Everyone is psychologically fragile and needs protection from words and ideas.
Everyone should trust their emotional response or think with emotions instead of reason.
Everyone is morally good or morally bad based on their race, gender, social or economic status.
These are three ideas upheld at most universities — and they’re horrible.
So says renowned social psychologist Jonathan Haidt, a professor at the New York University Stern School of Business, who recently explained how many universities promulgate these three ideas to consequentially bad results.
They are “so bad,” he told a group of students, “that if you believe all three of them, I can almost guarantee you will be a failure in life. … They’re the opposite of deep psychological truths.”
Haidt’s comments were part of a talk hosted by the Tikvah Fund as part of its online townhall series on higher education. Haidt, co-author of the book “The Coddling of the American Mind,” explained why the ideas are faulty during the 90-minute virtual event May 20.
Addressing the notion that students need protection from words and ideas, he said it’s a direct contradiction to Friedrich Nietzsche’s dictum “what doesn’t kill me makes me stronger.” Today, he said the concept pushed on campus is “what doesn’t kill me makes me weaker.”
“There emerged a kind of a new culture on many college campuses, especially elite institutions in the Northeast and the West Coast, with a set of concepts around safe spaces, trigger warnings, microaggressions, bias response teams, speech is violence, a tendency to see everything as power structures and matrices of oppression,” Haidt said.
“In such an institution, you develop a ‘call-out culture’ and students at some of the safest and most welcoming places in America, some of them, began to speak as though they are fragile people living in a dangerous or hostile university and therefore need protection from words, books and speakers,” he said.
By training students to look for microaggressions, university leaders teach students to ignore real intent and essentially are saying “if in doubt, interpret it as an intentional attack,” he said.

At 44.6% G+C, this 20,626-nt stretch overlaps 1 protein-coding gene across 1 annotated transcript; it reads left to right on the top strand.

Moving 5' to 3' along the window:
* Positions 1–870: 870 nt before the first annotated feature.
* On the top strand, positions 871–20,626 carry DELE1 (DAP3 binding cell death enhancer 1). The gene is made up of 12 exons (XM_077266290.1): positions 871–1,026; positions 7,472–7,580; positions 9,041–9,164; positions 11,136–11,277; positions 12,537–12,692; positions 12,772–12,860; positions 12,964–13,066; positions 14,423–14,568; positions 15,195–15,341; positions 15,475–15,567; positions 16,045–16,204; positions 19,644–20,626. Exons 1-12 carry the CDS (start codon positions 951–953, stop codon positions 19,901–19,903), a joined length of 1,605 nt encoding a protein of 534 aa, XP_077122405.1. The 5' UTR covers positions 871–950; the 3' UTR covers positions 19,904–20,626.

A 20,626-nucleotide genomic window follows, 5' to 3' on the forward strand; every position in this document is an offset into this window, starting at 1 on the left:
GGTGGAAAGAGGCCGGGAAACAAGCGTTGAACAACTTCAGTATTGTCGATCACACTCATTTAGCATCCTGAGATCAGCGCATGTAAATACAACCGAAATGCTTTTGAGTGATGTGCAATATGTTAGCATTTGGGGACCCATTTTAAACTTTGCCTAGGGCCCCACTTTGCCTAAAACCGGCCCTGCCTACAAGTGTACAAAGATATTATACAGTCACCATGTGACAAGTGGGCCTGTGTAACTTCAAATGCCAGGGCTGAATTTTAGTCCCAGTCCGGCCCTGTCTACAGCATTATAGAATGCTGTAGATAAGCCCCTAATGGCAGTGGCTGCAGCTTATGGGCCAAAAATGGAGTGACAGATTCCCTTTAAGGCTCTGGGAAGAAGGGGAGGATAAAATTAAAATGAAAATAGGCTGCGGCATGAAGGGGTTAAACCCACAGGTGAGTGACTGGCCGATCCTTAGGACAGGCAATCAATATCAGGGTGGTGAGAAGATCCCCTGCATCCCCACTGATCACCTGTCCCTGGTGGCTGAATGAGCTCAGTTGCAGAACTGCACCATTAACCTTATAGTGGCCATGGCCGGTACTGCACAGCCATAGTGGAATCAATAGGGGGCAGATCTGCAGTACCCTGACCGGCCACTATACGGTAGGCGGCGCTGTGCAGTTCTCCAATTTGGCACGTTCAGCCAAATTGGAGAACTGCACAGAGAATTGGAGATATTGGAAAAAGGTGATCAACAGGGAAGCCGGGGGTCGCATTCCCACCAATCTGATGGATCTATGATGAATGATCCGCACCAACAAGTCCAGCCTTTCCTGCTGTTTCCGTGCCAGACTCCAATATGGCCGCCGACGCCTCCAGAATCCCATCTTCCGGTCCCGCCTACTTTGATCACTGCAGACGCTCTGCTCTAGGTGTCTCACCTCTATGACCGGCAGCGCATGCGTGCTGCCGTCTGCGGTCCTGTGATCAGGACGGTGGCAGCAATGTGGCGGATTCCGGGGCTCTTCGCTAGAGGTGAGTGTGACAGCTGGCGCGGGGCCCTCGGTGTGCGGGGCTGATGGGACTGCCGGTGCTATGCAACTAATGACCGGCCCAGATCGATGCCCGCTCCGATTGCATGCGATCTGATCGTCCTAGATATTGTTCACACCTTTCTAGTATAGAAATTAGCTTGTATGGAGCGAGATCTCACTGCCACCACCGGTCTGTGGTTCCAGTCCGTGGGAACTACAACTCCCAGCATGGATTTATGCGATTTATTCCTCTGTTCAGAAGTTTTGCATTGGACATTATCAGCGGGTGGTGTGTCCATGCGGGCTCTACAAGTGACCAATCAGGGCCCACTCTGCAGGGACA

“We teach them emotional reasoning,” the professor said. “If you feel offended, don’t question whether you might have gotten it wrong. An offense has occurred and someone, an administrator, now needs to be brought in to do something.”
Universities have essentially encouraged students to “engage in fortune telling” by allowing the assumption that people are “fragile” and therefore need “trigger warnings — not exposure as most psychologists would advise.”
Underscoring all this is the bad idea “life is a battle between good people and bad people,” he said.
Universities now teach students to see society and people in terms of different social categorizations, such as race, gender, class and sexuality, and to see some of these categorizations as inherently good and the others as inherently evil, he said.
The professor, using the graph (pictured), said part of the problem is that students are taught some people are morally bad because they are privileged and therefore oppressive, and others are morally good because they are oppressed.
“What happens when you say, ‘You know what? The cause of our problems is overwhelmingly the intersectional address of heterosexual white males, they’re the bad people, they’re the ones who cause the problem and we have to all unite against them,’” he said. “That ends up being the on-ground implication of the way intersectionality tends to play out on campus—at least as far as I have seen.”
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